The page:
Good luck on your move.

  5. #5
    RoadTripper Brad Guest


    Well, hope you enjoy living in the state that I call home! Although it seems to me that you are heading against the flow of traffic (every time I go to the MVD here in AZ, I would say about 50% of the people in line are carrying Washington Licenses and Washington Titles!). I agree with Judy about Siskiyous Pass. However, you have about 6 or 7 individual passes to go over if you go through LA, about the same if you go around.

    Just remember that on any pass that you will hit, especially with the truck/trailer combo, go easy on the brakes. You can keep yourself from going down hill too fast by staying in 2nd gear all the way down (although you will be crawling!). Just remember DON'T RIDE THE BRAKES! I have seen a set on a U-Haul flambeau, burninate, (whatever word you use for flames) at the base of Syskious Pass... I was 5 and the only one short enough to see the flames coming out from undernieth the truck! Another suggestion is after crossing a pass, find a place to stop, such as a rest area, and let the vehicles take a breather. When I drove my 91 Lumina down from Washington last year I would put the hood up on the car to allow cool air to reach the engine quicker. Just be sure to also check the fluids frequently, even if it is a new car... although I doubt you'll have any trouble, it's nice to know that something's wrong when you are in the safety and comfort of a rest area or gas station, rather than out in the middle of nowhere.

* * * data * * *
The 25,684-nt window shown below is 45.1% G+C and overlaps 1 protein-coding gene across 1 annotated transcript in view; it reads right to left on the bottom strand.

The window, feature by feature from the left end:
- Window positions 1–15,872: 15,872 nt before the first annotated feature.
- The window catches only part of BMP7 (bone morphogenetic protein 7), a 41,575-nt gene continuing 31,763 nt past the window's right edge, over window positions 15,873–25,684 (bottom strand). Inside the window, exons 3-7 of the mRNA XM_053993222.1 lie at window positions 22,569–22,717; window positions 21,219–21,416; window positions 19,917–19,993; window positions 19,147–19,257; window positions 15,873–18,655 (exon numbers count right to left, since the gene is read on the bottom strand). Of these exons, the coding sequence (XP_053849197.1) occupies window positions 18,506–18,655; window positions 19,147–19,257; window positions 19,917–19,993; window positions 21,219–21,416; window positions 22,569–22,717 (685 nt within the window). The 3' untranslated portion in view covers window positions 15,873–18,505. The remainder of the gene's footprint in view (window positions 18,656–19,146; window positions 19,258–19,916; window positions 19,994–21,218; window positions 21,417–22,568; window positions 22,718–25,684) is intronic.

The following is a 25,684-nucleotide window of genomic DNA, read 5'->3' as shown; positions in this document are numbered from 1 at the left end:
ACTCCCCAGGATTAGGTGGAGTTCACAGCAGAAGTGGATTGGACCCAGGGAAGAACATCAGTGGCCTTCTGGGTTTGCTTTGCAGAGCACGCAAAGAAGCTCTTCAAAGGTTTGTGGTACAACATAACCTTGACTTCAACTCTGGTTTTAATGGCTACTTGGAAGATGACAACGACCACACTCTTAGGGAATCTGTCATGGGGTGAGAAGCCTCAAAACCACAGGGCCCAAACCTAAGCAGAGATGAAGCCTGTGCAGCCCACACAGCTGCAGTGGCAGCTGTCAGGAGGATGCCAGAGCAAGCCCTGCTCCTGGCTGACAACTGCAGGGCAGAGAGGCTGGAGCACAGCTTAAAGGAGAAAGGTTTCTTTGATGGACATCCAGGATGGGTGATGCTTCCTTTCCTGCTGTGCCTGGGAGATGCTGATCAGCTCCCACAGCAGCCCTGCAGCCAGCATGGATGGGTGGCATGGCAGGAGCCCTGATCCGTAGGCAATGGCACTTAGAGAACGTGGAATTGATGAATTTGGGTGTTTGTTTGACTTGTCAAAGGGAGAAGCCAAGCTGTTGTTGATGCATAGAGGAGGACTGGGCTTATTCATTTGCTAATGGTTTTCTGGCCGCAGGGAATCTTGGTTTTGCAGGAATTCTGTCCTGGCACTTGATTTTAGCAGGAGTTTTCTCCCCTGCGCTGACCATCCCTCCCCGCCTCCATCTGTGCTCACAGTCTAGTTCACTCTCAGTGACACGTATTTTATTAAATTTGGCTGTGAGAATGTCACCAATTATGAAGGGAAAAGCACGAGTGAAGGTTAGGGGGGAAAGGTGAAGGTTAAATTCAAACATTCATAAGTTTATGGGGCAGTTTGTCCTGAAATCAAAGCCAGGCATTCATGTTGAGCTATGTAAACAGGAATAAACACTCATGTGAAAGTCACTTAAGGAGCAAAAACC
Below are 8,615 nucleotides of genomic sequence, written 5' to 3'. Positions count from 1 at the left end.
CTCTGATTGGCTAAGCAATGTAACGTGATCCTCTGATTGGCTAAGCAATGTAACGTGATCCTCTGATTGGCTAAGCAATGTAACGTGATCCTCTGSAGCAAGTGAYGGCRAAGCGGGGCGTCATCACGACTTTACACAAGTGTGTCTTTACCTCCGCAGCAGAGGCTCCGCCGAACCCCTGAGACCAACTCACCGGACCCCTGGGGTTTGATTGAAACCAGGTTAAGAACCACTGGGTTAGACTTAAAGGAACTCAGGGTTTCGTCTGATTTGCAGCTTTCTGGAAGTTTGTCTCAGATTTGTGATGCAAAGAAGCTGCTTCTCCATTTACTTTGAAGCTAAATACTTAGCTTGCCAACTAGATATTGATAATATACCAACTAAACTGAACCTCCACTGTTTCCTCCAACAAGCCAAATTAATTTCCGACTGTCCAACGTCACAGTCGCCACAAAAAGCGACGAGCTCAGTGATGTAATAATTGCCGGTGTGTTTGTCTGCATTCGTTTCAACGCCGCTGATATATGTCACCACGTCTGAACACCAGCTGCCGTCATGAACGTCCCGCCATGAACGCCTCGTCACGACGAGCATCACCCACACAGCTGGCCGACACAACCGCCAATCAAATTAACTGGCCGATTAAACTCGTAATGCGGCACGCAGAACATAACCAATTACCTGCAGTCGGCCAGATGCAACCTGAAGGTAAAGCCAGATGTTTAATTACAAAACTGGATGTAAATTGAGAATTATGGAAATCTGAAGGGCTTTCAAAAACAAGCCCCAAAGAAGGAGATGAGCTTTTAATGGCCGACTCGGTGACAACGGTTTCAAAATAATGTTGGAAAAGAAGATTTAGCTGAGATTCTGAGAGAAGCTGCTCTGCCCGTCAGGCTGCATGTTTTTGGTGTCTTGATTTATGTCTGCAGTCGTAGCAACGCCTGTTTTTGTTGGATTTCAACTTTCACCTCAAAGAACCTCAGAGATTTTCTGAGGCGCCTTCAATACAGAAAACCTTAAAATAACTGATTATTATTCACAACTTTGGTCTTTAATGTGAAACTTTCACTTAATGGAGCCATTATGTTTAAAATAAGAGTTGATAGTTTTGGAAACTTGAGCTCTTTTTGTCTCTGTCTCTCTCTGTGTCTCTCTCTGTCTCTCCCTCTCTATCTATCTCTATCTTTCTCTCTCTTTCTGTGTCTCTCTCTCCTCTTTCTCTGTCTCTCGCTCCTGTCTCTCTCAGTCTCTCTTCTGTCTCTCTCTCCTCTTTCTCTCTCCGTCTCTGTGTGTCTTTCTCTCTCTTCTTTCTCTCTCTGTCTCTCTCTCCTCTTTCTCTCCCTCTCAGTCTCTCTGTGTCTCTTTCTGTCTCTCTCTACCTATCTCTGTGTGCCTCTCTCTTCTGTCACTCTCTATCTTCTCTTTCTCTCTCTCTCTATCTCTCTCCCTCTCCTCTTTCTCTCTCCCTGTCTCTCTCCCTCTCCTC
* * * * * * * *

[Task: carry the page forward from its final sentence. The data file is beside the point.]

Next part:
You can EASILY make the drive in 2 days. If you leave between 3 and 4 in the morning and not stop for lodging until 7 or 8, you can easily reach Redding, CA or at minimum North Sacremento. I went from Wenatchee to Phoenix via California in 2 days, and Wenatchee to Phoenix via Utah in 2 days, so it is easily a 2 day drive either way (although you will most likely want to sleep for 16 hours when you get to Bellevue).

    If you want to avoid the mountains, you can easily take 93 from Wickenburg north to Kingman, then across Hoover Dam (yes you should be able to cross), around the outside of Vegas, up through Littlefield AZ and into Utah on I-15. From there just head north, and take I-84 West to Boise. Once in Oregon, you have a few choices. You can continue up through Yakima on I-82 and then over Snoqualmie on I-90 (Snoqualmie Pass should be clear and is a easy pass to climb and decend), or if you aren't up to it, you can still do I-84 through the Columbia River Gorge to I-5 in Porland, then up to Seattle/Bellevue.

    Personally, I prefer the California Route, but the route through Utah has far fewer climbs, although it is very very boring.

    Again, both ways should only take you 2 days without sightseeing.

    Phoenix, AZ

    PS The Utah route is shorter.

  6. #6
    wjgray Guest

    Default Thanks to all!

    Thanks guys! We leave tomorrow. I am now plotting my course and will compare the 2 routes. I will be sure to let you know which I will choose and I will let you know how it turns out.

    This forum is great!

  7. Default Buen Viaje!

    Enjoy your journey! Bob